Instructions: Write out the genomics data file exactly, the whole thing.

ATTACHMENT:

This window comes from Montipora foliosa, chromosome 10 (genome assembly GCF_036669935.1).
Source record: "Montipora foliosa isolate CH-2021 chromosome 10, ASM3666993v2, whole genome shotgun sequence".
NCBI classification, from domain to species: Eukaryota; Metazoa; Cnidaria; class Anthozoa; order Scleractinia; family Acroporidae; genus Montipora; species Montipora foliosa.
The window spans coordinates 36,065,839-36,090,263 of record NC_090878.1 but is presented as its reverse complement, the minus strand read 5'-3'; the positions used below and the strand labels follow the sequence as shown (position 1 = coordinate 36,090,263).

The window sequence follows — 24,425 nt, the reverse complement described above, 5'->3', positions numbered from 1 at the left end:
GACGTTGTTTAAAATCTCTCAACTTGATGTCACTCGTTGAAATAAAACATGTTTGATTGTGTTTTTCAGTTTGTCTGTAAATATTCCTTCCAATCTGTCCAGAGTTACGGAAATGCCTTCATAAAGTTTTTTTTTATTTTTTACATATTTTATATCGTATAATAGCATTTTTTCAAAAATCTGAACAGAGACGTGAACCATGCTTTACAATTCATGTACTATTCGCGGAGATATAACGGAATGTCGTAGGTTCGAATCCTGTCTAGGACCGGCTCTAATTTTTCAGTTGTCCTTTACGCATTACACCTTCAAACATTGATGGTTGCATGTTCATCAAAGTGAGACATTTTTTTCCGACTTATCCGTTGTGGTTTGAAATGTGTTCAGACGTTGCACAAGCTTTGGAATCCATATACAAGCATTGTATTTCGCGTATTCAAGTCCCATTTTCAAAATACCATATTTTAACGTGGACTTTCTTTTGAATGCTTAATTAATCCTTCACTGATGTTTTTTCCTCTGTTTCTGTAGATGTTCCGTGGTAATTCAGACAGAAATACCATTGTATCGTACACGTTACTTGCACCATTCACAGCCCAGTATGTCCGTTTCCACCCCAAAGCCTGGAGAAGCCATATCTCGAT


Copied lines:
This window comes from Montipora foliosa, chromosome 10 (genome assembly GCF_036669935.1).
Source record: "Montipora foliosa isolate CH-2021 chromosome 10, ASM3666993v2, whole genome shotgun sequence".
NCBI classification, from domain to species: Eukaryota; Metazoa; Cnidaria; class Anthozoa; order Scleractinia; family Acroporidae; genus Montipora; species Montipora foliosa.
The window spans coordinates 36,065,839-36,090,263 of record NC_090878.1 but is presented as its reverse complement, the minus strand read 5'-3'; the positions used below and the strand labels follow the sequence as shown (position 1 = coordinate 36,090,263).

The window sequence follows — 24,425 nt, the reverse complement described above, 5'->3', positions numbered from 1 at the left end:
GACGTTGTTTAAAATCTCTCAACTTGATGTCACTCGTTGAAATAAAACATGTTTGATTGTGTTTTTCAGTTTGTCTGTAAATATTCCTTCCAATCTGTCCAGAGTTACGGAAATGCCTTCATAAAGTTTTTTTTTATTTTTTACATATTTTATATCGTATAATAGCATTTTTTCAAAAATCTGAACAGAGACGTGAACCATGCTTTACAATTCATGTACTATTCGCGGAGATATAACGGAATGTCGTAGGTTCGAATCCTGTCTAGGACCGGCTCTAATTTTTCAGTTGTCCTTTACGCATTACACCTTCAAACATTGATGGTTGCATGTTCATCAAAGTGAGACATTTTTTTCCGACTTATCCGTTGTGGTTTGAAATGTGTTCAGACGTTGCACAAGCTTTGGAATCCATATACAAGCATTGTATTTCGCGTATTCAAGTCCCATTTTCAAAATACCATATTTTAACGTGGACTTTCTTTTGAATGCTTAATTAATCCTTCACTGATGTTTTTTCCTCTGTTTCTGTAGATGTTCCGTGGTAATTCAGACAGAAATACCATTGTATCGTACACGTTACTTGCACCATTCACAGCCCAGTATGTCCGTTTCCACCCCAAAGCCTGGAGAAGCCATATCTCGAT